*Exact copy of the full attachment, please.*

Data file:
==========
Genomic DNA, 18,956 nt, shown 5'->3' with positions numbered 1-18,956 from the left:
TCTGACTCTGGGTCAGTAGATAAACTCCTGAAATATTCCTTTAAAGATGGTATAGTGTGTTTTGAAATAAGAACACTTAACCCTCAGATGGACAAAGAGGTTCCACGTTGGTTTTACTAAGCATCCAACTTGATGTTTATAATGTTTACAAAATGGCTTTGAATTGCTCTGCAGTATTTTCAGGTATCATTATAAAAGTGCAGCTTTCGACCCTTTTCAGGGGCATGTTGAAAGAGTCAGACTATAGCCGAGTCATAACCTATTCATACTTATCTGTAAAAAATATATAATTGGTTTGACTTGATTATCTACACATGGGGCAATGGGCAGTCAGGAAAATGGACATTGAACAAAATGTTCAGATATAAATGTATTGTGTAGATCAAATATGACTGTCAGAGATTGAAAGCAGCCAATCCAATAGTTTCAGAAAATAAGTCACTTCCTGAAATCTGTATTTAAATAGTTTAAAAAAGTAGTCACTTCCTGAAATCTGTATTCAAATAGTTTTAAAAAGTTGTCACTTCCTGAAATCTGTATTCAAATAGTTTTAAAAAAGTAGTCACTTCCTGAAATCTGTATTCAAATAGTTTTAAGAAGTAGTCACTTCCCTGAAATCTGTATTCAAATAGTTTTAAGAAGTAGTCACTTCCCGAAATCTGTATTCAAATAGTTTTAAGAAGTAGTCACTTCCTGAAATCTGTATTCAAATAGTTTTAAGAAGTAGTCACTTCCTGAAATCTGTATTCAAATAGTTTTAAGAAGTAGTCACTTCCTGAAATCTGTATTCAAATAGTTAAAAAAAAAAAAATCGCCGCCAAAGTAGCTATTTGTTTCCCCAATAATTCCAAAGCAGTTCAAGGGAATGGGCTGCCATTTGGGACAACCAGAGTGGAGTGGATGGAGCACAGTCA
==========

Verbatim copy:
Genomic DNA, 18,956 nt, shown 5'->3' with positions numbered 1-18,956 from the left:
TCTGACTCTGGGTCAGTAGATAAACTCCTGAAATATTCCTTTAAAGATGGTATAGTGTGTTTTGAAATAAGAACACTTAACCCTCAGATGGACAAAGAGGTTCCACGTTGGTTTTACTAAGCATCCAACTTGATGTTTATAATGTTTACAAAATGGCTTTGAATTGCTCTGCAGTATTTTCAGGTATCATTATAAAAGTGCAGCTTTCGACCCTTTTCAGGGGCATGTTGAAAGAGTCAGACTATAGCCGAGTCATAACCTATTCATACTTATCTGTAAAAAATATATAATTGGTTTGACTTGATTATCTACACATGGGGCAATGGGCAGTCAGGAAAATGGACATTGAACAAAATGTTCAGATATAAATGTATTGTGTAGATCAAATATGACTGTCAGAGATTGAAAGCAGCCAATCCAATAGTTTCAGAAAATAAGTCACTTCCTGAAATCTGTATTTAAATAGTTTAAAAAAGTAGTCACTTCCTGAAATCTGTATTCAAATAGTTTTAAAAAGTTGTCACTTCCTGAAATCTGTATTCAAATAGTTTTAAAAAAGTAGTCACTTCCTGAAATCTGTATTCAAATAGTTTTAAGAAGTAGTCACTTCCCTGAAATCTGTATTCAAATAGTTTTAAGAAGTAGTCACTTCCCGAAATCTGTATTCAAATAGTTTTAAGAAGTAGTCACTTCCTGAAATCTGTATTCAAATAGTTTTAAGAAGTAGTCACTTCCTGAAATCTGTATTCAAATAGTTTTAAGAAGTAGTCACTTCCTGAAATCTGTATTCAAATAGTTAAAAAAAAAAAAATCGCCGCCAAAGTAGCTATTTGTTTCCCCAATAATTCCAAAGCAGTTCAAGGGAATGGGCTGCCATTTGGGACAACCAGAGTGGAGTGGATGGAGCACAGTCA